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Tuesday, May 8, 2012

Finding One's Way Through Reading

For the last few years, I have tried to incorporate more inspirational reading into my roundup of books. It can be difficult to find contentment in our excess driven culture where we are inundated with images of air-brushed perfection designed to deceive us into thinking that reality could ever be so impeccably polished.

The world of technology has advanced so rapidly in the last decade that we are now "tuned in" to receive advertising and messages at all times. Sometimes you just need to remove yourself from the constant chatter to be reminded that happiness doesn't always arrive in a jubilant roar, it can also come in the quietest of whispers.

I wanted to share with you three books that I have found inspiring and encouraging, and always keep close at hand:

The Artist's Way: A Spiritual Path to Higher Creativity by Julia Cameron
This book is a wonderful resource to remind you that a creative life is a fulfilled life. Cameron takes the reader on an artistic journey to tap into one's creative self that. Through scheduled time that is dedicated solely to one's art, this book encourages you to express your creativity and to set small goals in order to reach your ultimate dream. One of the more difficult assignments in the book is to spend a week in "Reading Deprivation"- no newspapers, books, magazines, or other printed materials- to learn how to listen to your own inner voice. You must learn to nurture your talents to find the confidence you need to achieve your goals. This books shows us that through our own creative endeavors, we possess the tools needed to obtain personal success.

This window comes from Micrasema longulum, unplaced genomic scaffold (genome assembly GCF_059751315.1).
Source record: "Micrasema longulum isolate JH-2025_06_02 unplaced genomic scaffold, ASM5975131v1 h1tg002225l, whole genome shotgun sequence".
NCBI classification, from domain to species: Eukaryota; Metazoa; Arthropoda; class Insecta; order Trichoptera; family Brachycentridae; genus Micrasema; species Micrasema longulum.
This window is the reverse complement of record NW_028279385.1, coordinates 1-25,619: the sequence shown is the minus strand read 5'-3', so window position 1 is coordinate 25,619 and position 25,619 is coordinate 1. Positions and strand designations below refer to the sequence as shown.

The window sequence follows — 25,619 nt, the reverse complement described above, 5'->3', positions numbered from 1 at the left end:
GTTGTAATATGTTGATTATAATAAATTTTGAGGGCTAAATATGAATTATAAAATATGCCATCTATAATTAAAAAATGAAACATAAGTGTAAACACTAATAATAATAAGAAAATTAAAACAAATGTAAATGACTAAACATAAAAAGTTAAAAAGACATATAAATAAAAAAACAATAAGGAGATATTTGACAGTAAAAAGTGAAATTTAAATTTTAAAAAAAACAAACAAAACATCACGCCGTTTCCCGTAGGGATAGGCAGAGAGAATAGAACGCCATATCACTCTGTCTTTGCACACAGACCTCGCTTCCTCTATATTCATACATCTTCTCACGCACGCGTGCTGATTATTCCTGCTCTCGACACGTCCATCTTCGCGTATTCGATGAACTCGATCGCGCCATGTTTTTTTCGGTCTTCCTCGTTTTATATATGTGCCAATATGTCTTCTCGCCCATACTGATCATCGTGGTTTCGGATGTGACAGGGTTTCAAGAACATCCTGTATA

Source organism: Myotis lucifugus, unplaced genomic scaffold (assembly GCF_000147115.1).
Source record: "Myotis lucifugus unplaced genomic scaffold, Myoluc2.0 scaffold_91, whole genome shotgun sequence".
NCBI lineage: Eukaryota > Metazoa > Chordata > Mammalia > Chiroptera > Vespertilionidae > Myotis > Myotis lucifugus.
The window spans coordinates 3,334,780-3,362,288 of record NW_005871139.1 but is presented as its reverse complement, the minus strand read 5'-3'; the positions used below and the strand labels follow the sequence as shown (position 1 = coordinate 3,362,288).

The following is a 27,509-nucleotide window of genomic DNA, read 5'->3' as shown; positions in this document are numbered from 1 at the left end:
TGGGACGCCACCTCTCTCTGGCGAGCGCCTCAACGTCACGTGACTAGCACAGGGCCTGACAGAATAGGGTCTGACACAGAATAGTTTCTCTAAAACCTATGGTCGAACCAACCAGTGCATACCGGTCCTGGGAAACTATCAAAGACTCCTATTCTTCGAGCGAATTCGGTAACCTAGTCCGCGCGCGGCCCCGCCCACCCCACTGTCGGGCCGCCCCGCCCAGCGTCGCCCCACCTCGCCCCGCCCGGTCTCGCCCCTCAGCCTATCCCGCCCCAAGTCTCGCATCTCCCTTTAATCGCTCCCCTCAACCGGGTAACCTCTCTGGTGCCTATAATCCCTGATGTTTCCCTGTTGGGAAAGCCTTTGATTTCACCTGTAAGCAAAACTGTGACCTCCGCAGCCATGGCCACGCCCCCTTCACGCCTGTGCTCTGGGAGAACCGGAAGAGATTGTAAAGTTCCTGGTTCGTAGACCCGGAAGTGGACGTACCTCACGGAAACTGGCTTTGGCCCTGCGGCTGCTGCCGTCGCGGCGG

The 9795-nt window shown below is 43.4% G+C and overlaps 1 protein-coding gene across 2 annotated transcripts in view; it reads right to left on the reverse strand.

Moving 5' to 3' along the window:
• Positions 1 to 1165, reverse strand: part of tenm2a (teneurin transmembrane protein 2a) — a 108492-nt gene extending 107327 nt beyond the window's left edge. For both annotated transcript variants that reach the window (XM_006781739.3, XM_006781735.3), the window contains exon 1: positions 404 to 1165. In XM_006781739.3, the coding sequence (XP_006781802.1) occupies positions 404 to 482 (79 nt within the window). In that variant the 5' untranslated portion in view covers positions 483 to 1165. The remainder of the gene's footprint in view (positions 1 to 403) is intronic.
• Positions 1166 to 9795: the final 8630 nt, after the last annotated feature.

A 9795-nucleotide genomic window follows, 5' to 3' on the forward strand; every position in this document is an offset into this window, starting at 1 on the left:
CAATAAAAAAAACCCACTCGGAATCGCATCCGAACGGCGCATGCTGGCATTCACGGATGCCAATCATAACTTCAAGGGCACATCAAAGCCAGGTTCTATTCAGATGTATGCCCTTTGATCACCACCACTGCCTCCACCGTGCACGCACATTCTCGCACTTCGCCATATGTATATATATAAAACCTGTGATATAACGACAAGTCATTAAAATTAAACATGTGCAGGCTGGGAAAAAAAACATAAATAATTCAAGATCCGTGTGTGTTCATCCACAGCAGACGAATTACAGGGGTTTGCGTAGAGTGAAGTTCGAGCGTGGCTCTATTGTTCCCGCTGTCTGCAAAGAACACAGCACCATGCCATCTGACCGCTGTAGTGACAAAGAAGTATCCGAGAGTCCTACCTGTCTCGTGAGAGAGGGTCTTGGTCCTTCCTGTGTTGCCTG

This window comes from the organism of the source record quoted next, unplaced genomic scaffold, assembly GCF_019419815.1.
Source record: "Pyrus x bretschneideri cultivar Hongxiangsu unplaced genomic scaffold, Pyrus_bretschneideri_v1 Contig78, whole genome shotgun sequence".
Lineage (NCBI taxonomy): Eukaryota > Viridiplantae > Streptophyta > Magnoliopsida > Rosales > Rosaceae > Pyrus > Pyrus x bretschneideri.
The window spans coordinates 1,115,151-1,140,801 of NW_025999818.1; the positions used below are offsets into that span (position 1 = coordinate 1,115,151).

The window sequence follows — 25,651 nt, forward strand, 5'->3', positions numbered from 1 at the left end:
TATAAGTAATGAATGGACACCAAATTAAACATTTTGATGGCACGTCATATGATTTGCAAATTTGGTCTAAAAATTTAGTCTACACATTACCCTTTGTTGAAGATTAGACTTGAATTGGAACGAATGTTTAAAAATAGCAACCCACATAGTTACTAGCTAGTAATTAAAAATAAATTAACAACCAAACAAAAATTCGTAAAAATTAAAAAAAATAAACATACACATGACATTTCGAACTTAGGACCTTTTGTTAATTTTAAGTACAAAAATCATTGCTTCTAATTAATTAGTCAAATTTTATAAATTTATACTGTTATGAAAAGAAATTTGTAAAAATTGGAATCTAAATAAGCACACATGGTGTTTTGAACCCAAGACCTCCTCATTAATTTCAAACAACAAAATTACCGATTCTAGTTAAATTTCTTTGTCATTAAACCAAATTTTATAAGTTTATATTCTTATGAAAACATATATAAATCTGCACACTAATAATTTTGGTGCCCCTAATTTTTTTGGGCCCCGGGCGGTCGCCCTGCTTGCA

The Heart of Buddha's Teaching by Thich Nhat Hanh
Thich Nhat Hanh is an acclaimed Buddhist monk, poet, and peacemaker who shares with us the teachings of Buddha in such simplicity and beauty that one immediately feels that peace is possible for each and everyone one of us. Accepting that we cannot change our past any more than we can predict our future, we find the serenity needed to enjoy simple pleasures in the present. This book is a perfect primer for learning to  question our own actions and how our behaviors reflect the struggle within. When we criticize others, what is  it about ourselves that we are feeling unhappy about that leads us to pass judgement? Through the Buddha's lessons, Thich Nhat Hanh helps us to acknowledge our thoughts before we speak or take action so that we can instantly change our way of thinking to a positive approach and benefit from a positive response.

Simple Abundance: A Daybook of Comfort and Joy by Sarah Ban Breathnach
If you only share one book with the women in your life, this very well may be the one to pass along. The information in this book is cataloged as daily journal entries for an entire year but if you are like me, you will likely devour this book in a week. There is much more to this book than you may gather from some reviews. It is much more than a "how-to" on organizing your linen closet or establishing a kitchen pantry. The passages are full of reminders on celebrating each day and realizing that your success can't be defined by material objects. Creating a simple life isn't entirely about participating in the green movement. It's about making our days less stressful, appreciating what we have as opposed to constantly coveting more, and embracing each new day with a grateful heart.



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